U.N.: Syrian people feel abandoned as world focuses on ISIS

Ban Ki-moon said the people of Syria feel "increasingly abandoned by the world"

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The people of Syria feel "increasingly abandoned by the world" as global attention focuses on Islamic State militants, while violence and government bureaucracy hinder attempts to deliver aid to 12 million people, U.N. chief Ban Ki-moon said on Monday.

In his 13th monthly report to the United Nations Security Council on Syria, Ban said a lack of accountability during the four-year civil war has also led to a rise in allegations of war crimes, crimes against humanity and other human rights abuses.

"While global attention is focused on the threat to regional and international peace and security which terrorist groups such as ISIL (Islamic State) and (al Qaeda's) Nusra Front pose, our focus must continue to be on how best to help and support the Syrian people," Ban said in the report, seen by Reuters.

Ban said more than 220,000 people have been killed since security forces cracked down on a pro-democracy movement in 2011, sparking an armed uprising. Some four million Syrians have fled the country and 7.6 million are internally displaced.

Extremist Islamist groups have exploited the chaos and complicated diplomatic efforts to end the conflict with Islamic State, declaring a caliphate in the swaths of territory it has seized in Syria and Iraq.

A U.S.-led alliance has been targeting Islamic State with air strikes in Iraq and Syria for some six months.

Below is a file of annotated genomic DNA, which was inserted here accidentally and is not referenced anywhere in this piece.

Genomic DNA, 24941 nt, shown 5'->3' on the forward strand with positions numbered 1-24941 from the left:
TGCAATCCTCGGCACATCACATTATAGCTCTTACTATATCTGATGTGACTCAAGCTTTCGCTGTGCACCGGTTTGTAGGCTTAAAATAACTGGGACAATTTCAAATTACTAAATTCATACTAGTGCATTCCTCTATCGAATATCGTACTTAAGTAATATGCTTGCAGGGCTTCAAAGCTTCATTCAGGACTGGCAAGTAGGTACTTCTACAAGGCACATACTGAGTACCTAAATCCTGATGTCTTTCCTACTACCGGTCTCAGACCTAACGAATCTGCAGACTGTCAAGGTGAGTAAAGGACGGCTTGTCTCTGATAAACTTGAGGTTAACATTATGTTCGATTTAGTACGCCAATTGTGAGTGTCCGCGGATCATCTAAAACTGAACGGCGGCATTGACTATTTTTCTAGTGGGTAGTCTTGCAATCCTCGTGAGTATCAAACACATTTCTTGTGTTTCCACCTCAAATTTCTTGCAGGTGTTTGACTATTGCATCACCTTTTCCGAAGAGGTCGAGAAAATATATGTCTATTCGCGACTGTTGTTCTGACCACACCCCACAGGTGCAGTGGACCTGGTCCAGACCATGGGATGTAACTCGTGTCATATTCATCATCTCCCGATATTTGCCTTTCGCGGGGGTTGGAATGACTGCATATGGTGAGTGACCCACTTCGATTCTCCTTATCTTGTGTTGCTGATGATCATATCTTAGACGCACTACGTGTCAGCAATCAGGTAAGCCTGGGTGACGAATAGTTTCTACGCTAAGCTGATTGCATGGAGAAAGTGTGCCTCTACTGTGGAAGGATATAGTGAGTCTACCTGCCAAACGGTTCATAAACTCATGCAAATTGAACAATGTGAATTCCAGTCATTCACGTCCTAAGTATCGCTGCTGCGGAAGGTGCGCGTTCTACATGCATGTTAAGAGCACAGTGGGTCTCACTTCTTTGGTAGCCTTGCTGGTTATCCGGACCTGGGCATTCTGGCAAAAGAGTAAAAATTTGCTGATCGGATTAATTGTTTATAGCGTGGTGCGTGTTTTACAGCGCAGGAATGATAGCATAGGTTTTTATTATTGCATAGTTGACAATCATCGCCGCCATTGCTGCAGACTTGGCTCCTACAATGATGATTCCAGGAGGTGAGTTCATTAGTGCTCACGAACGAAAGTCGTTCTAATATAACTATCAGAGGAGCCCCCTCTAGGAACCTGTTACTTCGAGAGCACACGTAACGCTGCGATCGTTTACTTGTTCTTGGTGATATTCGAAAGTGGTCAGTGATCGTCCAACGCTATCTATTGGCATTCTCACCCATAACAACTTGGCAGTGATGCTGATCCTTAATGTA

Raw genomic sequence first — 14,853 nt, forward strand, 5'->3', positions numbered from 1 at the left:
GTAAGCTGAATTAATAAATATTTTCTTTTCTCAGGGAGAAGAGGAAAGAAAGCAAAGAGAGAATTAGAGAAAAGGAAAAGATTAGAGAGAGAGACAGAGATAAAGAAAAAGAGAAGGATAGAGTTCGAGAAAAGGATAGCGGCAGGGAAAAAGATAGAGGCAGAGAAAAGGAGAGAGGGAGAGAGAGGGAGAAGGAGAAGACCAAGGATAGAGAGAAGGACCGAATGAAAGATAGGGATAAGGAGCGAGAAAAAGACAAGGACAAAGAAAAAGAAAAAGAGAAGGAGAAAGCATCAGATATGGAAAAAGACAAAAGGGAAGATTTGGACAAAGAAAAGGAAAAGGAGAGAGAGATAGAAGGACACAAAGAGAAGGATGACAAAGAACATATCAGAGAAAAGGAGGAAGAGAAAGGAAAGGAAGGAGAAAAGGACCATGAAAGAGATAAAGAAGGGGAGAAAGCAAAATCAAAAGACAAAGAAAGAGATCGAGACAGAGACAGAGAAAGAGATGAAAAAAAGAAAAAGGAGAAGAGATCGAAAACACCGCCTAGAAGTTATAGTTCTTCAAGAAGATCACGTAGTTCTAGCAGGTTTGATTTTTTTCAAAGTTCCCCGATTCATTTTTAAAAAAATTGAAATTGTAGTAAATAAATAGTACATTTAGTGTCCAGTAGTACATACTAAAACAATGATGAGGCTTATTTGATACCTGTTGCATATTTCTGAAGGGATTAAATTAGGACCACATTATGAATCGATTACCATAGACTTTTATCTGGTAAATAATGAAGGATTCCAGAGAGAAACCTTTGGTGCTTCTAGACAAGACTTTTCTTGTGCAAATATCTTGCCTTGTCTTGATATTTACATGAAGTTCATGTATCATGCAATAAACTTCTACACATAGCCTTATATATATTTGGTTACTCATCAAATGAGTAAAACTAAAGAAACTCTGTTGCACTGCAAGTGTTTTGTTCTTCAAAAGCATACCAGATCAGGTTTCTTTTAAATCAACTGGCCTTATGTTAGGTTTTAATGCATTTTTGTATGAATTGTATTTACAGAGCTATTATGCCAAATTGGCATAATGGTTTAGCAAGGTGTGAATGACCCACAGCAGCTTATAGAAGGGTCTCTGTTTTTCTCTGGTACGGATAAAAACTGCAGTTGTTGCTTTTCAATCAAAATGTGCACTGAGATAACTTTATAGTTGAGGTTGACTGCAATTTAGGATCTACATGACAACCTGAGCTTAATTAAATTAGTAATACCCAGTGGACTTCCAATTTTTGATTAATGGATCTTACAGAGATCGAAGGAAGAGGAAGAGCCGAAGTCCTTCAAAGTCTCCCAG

Ban said delivery of aid was becoming more challenging due to "violence and insecurity, shifting conflict lines, deliberate interference by parties to the conflict ... and administrative procedures which constrain effective aid delivery."

While aid is reaching several million people, Ban said the situation for some 4.8 million people in hard-to-reach areas, especially 212,000 people in besieged areas, was of "grave concern," hospitals and schools are being attacked, and international aid funding has failed to keep pace with needs.

The United Nations is seeking some $8.4 billion to meet the humanitarian needs of the Syrian conflict in 2015, after only securing about half the funding it asked for in 2014. Ban said a pledging conference in Kuwait on March 31 would be crucial.

He said U.N. cross-border aid deliveries of food rations from Turkey and Jordan had reached more than four times as many people - some 771,000 - in the three months to end-February compared with the previous three months.

However, access to medical supplies and equipment "continued to be restricted by insecurity and constraints imposed on humanitarian operations by parties to the conflict."

Ban said many delivery requests were going unanswered by the government and surgical supplies were also being removed from convoys by security forces.

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